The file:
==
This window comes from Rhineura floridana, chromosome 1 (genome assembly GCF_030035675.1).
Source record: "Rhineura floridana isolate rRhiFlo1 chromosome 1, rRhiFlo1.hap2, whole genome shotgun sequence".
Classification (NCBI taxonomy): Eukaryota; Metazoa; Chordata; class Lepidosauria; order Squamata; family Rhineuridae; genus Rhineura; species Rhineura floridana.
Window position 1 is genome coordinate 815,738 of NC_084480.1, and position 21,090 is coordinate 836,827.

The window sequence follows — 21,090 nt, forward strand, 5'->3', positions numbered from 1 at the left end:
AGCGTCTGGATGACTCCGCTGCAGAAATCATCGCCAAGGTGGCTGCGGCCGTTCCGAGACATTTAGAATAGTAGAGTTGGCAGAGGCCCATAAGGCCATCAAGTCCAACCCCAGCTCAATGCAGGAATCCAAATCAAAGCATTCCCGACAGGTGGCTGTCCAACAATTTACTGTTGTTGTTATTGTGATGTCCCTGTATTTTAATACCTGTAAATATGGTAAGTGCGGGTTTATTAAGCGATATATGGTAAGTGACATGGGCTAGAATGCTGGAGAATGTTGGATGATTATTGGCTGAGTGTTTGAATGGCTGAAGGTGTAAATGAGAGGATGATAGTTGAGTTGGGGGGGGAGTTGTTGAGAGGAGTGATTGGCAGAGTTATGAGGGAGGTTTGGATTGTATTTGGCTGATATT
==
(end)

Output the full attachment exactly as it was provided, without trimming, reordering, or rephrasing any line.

This window comes from Rhineura floridana, chromosome 1 (genome assembly GCF_030035675.1).
Source record: "Rhineura floridana isolate rRhiFlo1 chromosome 1, rRhiFlo1.hap2, whole genome shotgun sequence".
Classification (NCBI taxonomy): Eukaryota; Metazoa; Chordata; class Lepidosauria; order Squamata; family Rhineuridae; genus Rhineura; species Rhineura floridana.
Window position 1 is genome coordinate 815,738 of NC_084480.1, and position 21,090 is coordinate 836,827.

The window sequence follows — 21,090 nt, forward strand, 5'->3', positions numbered from 1 at the left end:
AGCGTCTGGATGACTCCGCTGCAGAAATCATCGCCAAGGTGGCTGCGGCCGTTCCGAGACATTTAGAATAGTAGAGTTGGCAGAGGCCCATAAGGCCATCAAGTCCAACCCCAGCTCAATGCAGGAATCCAAATCAAAGCATTCCCGACAGGTGGCTGTCCAACAATTTACTGTTGTTGTTATTGTGATGTCCCTGTATTTTAATACCTGTAAATATGGTAAGTGCGGGTTTATTAAGCGATATATGGTAAGTGACATGGGCTAGAATGCTGGAGAATGTTGGATGATTATTGGCTGAGTGTTTGAATGGCTGAAGGTGTAAATGAGAGGATGATAGTTGAGTTGGGGGGGGAGTTGTTGAGAGGAGTGATTGGCAGAGTTATGAGGGAGGTTTGGATTGTATTTGGCTGATATT